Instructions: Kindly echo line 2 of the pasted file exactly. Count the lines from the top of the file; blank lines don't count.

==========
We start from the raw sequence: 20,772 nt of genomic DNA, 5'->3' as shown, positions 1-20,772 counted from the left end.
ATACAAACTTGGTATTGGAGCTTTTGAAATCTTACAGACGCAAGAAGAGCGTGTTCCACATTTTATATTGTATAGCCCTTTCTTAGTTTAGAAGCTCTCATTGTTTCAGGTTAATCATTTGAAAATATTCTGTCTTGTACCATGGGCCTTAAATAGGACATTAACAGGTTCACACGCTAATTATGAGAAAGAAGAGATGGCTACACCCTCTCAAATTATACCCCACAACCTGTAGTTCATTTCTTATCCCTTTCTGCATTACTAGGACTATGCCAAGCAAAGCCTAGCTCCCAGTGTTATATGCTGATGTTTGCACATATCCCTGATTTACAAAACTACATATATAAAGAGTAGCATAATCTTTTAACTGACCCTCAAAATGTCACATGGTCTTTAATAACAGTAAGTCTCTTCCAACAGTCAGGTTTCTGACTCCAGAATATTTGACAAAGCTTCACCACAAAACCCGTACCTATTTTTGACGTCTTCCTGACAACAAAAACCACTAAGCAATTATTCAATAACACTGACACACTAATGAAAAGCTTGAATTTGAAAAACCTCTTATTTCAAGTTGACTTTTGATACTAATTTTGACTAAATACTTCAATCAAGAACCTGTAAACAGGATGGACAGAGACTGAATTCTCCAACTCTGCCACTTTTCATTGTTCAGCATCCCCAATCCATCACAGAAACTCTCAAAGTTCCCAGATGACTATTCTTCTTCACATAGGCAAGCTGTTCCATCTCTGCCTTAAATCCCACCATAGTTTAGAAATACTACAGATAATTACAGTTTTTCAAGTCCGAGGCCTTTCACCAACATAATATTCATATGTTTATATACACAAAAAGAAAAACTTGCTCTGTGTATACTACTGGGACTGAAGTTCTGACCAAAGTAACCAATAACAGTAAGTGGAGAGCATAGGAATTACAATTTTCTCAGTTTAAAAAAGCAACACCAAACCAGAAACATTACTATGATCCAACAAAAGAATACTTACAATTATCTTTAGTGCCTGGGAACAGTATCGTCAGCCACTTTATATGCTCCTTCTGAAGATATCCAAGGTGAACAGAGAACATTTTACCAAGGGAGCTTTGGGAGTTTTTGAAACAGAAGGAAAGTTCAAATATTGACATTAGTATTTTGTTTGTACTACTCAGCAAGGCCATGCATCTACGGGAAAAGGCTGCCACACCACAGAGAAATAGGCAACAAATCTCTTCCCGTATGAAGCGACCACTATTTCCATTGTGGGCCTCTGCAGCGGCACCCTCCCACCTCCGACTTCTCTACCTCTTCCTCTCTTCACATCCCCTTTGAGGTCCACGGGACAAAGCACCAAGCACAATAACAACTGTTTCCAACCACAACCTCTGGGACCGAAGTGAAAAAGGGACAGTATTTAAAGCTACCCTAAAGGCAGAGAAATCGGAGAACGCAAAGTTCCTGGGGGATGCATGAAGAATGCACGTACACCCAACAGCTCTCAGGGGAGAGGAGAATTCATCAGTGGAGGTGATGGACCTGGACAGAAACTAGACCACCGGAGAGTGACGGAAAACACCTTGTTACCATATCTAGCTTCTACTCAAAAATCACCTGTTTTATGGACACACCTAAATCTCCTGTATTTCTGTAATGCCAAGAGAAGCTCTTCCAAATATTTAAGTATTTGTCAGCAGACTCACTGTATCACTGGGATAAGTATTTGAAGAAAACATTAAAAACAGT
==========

ATACAAACTTGGTATTGGAGCTTTTGAAATCTTACAGACGCAAGAAGAGCGTGTTCCACATTTTATATTGTATAGCCCTTTCTTAGTTTAGAAGCTCTCATTGTTTCAGGTTAATCATTTGAAAATATTCTGTCTTGTACCATGGGCCTTAAATAGGACATTAACAGGTTCACACGCTAATTATGAGAAAGAAGAGATGGCTACACCCTCTCAAATTATACCCCACAACCTGTAGTTCATTTCTTATCCCTTTCTGCATTACTAGGACTATGCCAAGCAAAGCCTAGCTCCCAGTGTTATATGCTGATGTTTGCACATATCCCTGATTTACAAAACTACATATATAAAGAGTAGCATAATCTTTTAACTGACCCTCAAAATGTCACATGGTCTTTAATAACAGTAAGTCTCTTCCAACAGTCAGGTTTCTGACTCCAGAATATTTGACAAAGCTTCACCACAAAACCCGTACCTATTTTTGACGTCTTCCTGACAACAAAAACCACTAAGCAATTATTCAATAACACTGACACACTAATGAAAAGCTTGAATTTGAAAAACCTCTTATTTCAAGTTGACTTTTGATACTAATTTTGACTAAATACTTCAATCAAGAACCTGTAAACAGGATGGACAGAGACTGAATTCTCCAACTCTGCCACTTTTCATTGTTCAGCATCCCCAATCCATCACAGAAACTCTCAAAGTTCCCAGATGACTATTCTTCTTCACATAGGCAAGCTGTTCCATCTCTGCCTTAAATCCCACCATAGTTTAGAAATACTACAGATAATTACAGTTTTTCAAGTCCGAGGCCTTTCACCAACATAATATTCATATGTTTATATACACAAAAAGAAAAACTTGCTCTGTGTATACTACTGGGACTGAAGTTCTGACCAAAGTAACCAATAACAGTAAGTGGAGAGCATAGGAATTACAATTTTCTCAGTTTAAAAAAGCAACACCAAACCAGAAACATTACTATGATCCAACAAAAGAATACTTACAATTATCTTTAGTGCCTGGGAACAGTATCGTCAGCCACTTTATATGCTCCTTCTGAAGATATCCAAGGTGAACAGAGAACATTTTACCAAGGGAGCTTTGGGAGTTTTTGAAACAGAAGGAAAGTTCAAATATTGACATTAGTATTTTGTTTGTACTACTCAGCAAGGCCATGCATCTACGGGAAAAGGCTGCCACACCACAGAGAAATAGGCAACAAATCTCTTCCCGTATGAAGCGACCACTATTTCCATTGTGGGCCTCTGCAGCGGCACCCTCCCACCTCCGACTTCTCTACCTCTTCCTCTCTTCACATCCCCTTTGAGGTCCACGGGACAAAGCACCAAGCACAATAACAACTGTTTCCAACCACAACCTCTGGGACCGAAGTGAAAAAGGGACAGTATTTAAAGCTACCCTAAAGGCAGAGAAATCGGAGAACGCAAAGTTCCTGGGGGATGCATGAAGAATGCACGTACACCCAACAGCTCTCAGGGGAGAGGAGAATTCATCAGTGGAGGTGATGGACCTGGACAGAAACTAGACCACCGGAGAGTGACGGAAAACACCTTGTTACCATATCTAGCTTCTACTCAAAAATCACCTGTTTTATGGACACACCTAAATCTCCTGTATTTCTGTAATGCCAAGAGAAGCTCTTCCAAATATTTAAGTATTTGTCAGCAGACTCACTGTATCACTGGGATAAGTATTTGAAGAAAACATTAAAAACAGT